Garlan Gochenour, owner of Shenandoah Video and Tan and Radio Shack in Strasburg, sorts through a pile of movies inside his store in Strasburg. Gochenour, who started selling VHS format tapes in 1986, is selling his inventory and closing the store.

STRASBURG – Shenandoah Radio Shack, Video and Tan will close its doors in Strasburg after 33 years, surviving longer than its industrious owner ever dreamed.

Garlan Gochenour has built a small empire in Shenandoah County. Raising a family with five children is difficult on a cop’s salary, he said.

Gochenour’s ability to put his head down and get to work powered him through difficulty and tragedy. His sense of humor helped keep an industry that the internet is slowly strangling to death alive, long after much larger chains shut their doors.

Not long after he opened his first store on Main Street, a fire destroyed his store. Days later, he re-opened at a new location announcing he had the “hottest videos in town.”

A fire prompted the first move but a series of purchases left Gochenour moving again and again.

“We were using wagons, all the kids and every neighbor to help us move,” he said. “When you’re moving VHS, you’re moving a lot of weight.”

Rather than bother with moving again, Gochenour purchased a shopping center and set up shop while renting out the rest of the center. What started as a run-down flea market blossomed into a shopping center with Gochenour’s video rental storefront and center. Over time, he moved his store further into the center, flip-flopping with Blue Ridge Hospice when they wanted to open their second-hand store.

Now, he said, it’s the end of an era for this particular line of work.

“People are getting more comfortable with just hitting a button even though it’s twice the price,” he said. “But we’ve still got a lot of people that come in that get three movies for five days for $10 and that’s their entertainment for the week because they can’t afford cable.”

The beginning of what would stretch into a chain of video stores spanning the length of Shenandoah County and working into Front Royal started small. The first loan Gochenour received was for $7,000. The banker, he said, told him he didn’t think the business was going to do very well, that it was a fad and was going to burn out.

A couple of months later, Gochenour said, that same banker came in and bought a VCR.

Wrapped up in the video store is a RadioShack and tanning salon. While the combination of a RadioShack and movie rental business may seem obvious, Gochenour said the tanning and video rental business have a long history together.

“There’s a lot of video stores that have tanning because tanning is busier Monday through Thursday and you can offset the weekend when almost nobody comes in to tan,” he said.

Over the years, Gochenour has established himself as a businessman, owning the shopping center his Strasburg store sits in, a restaurant, multiple video rental stores and On Second Thought Consign and Thrift, the largest second-hand store in the county. He added tanning to his video stores in 2000 and never looked back.

Stacked along the long, narrow store are thousands of movies with more on carts running down the middle of the store. Gochenour has moved away from the hefty VHS tapes, but only recently, he said. Now, everything from recent releases to classics is available to rent.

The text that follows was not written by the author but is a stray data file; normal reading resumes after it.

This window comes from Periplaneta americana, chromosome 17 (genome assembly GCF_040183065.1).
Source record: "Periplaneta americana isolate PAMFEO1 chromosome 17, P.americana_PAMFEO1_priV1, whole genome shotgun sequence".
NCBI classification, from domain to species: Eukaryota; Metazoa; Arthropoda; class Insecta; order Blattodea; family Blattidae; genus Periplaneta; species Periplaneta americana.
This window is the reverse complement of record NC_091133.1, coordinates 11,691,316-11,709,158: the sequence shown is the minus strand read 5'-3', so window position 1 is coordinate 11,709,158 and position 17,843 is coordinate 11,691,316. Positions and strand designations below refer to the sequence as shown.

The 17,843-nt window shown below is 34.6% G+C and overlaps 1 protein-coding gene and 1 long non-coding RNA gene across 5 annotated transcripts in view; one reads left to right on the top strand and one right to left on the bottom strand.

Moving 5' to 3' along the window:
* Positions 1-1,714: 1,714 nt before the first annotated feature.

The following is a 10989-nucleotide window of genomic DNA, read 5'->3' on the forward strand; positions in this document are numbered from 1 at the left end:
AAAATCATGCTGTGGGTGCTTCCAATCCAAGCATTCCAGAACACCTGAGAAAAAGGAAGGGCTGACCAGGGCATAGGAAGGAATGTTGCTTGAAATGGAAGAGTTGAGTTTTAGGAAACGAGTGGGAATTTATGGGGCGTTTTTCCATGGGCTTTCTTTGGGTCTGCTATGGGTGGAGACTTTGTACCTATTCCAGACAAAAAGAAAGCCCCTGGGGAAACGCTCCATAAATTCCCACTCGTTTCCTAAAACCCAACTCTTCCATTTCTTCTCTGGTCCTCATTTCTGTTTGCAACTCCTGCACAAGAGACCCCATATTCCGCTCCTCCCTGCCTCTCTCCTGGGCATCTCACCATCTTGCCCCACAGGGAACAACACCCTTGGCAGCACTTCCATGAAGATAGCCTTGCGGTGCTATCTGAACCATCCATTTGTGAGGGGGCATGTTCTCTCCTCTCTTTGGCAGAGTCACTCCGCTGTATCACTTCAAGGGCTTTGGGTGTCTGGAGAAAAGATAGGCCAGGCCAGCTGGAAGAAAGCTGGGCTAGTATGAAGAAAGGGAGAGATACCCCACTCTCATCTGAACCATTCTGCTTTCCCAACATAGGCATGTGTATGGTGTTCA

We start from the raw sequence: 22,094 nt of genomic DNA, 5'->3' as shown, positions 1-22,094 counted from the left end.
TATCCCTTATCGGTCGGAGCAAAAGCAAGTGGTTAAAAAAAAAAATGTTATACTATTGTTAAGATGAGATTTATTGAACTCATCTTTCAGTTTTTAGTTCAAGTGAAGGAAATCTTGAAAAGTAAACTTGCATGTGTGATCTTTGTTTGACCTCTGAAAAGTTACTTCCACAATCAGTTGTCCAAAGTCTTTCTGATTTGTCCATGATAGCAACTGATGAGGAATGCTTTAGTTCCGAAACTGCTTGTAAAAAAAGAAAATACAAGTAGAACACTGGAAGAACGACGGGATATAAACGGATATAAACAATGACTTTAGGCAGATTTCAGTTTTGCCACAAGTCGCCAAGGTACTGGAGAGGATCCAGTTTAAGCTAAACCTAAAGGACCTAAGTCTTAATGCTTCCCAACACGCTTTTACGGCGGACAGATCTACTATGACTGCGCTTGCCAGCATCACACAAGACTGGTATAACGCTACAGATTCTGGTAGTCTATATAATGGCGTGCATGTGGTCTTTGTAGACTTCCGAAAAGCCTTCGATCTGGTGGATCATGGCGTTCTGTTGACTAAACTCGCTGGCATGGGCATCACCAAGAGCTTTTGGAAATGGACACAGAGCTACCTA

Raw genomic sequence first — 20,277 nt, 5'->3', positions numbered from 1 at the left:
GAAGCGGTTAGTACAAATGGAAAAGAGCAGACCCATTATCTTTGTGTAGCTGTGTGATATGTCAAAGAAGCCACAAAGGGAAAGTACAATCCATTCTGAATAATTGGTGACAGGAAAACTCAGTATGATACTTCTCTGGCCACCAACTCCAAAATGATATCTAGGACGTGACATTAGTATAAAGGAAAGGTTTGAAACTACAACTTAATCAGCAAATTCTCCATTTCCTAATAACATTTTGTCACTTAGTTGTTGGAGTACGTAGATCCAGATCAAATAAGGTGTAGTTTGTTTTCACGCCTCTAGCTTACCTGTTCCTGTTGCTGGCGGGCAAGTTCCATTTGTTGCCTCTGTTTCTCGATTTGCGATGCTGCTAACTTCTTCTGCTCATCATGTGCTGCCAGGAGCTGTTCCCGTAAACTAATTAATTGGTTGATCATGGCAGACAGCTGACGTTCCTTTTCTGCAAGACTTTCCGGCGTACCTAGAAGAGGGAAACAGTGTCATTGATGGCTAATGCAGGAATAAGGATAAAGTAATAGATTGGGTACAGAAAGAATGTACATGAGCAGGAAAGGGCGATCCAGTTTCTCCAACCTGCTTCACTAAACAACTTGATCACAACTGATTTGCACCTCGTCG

Selecting which movies to carry is more than picking box office hits, Gochenour said.

“If it runs really well at the theater, it probably isn’t going to do as well in video because everybody has already seen it,” he said. “Usually the sweet spot is between $40 [million] and $85 million is where it’s enough exposure about it but they want to see it.”

Business in Strasburg has slowed, forcing Gochneour to only keep one store open. The base has hollowed out, Gochenour said, but it hasn’t been decimated. He is keeping one store open in Woodstock and thinks there is still a market for renting physical copies of movies.

“You can pick it up, you can look at it, you can read the box,” he said. “You can talk to the lady behind the counter that watches a lot of movies. She can tell you whether she likes and whether other people have said good things about it.”

Gochenour can tell viewers what he thinks about the movies, too. Out of the roughly 25,000 movies he has between his two remaining stores, Gochenour said he has probably seen about 80% of them.

“When you go to buy a movie, whether it’s the theater, whether you’re watching the trailer, you want to know if it's a dud,” he said. “That movie will never pay for itself.”

When he started in 1986, Gochenour said movies cost $67 per tape. Now, DVDs cost about $25.

Despite the drop in price on the back end, Gochenour said movie rentals were more profitable in the days of VHS tapes. Now, he said, people prefer to buy a movie and add it to their collection rather than renting for a week.

Another count against rentals is the increased competition for everyone’s attention. Facebook and Instagram aren’t direct competitors, Gochenour said, but they are cheap, easy and free ways people can spend their time now rather than paying for a movie.

All movies and RadioShack supplies at the Strasburg store are on sale now through the end of the month. The store is located at 390 E. King St., No. 5.

Contact Max Thornberry at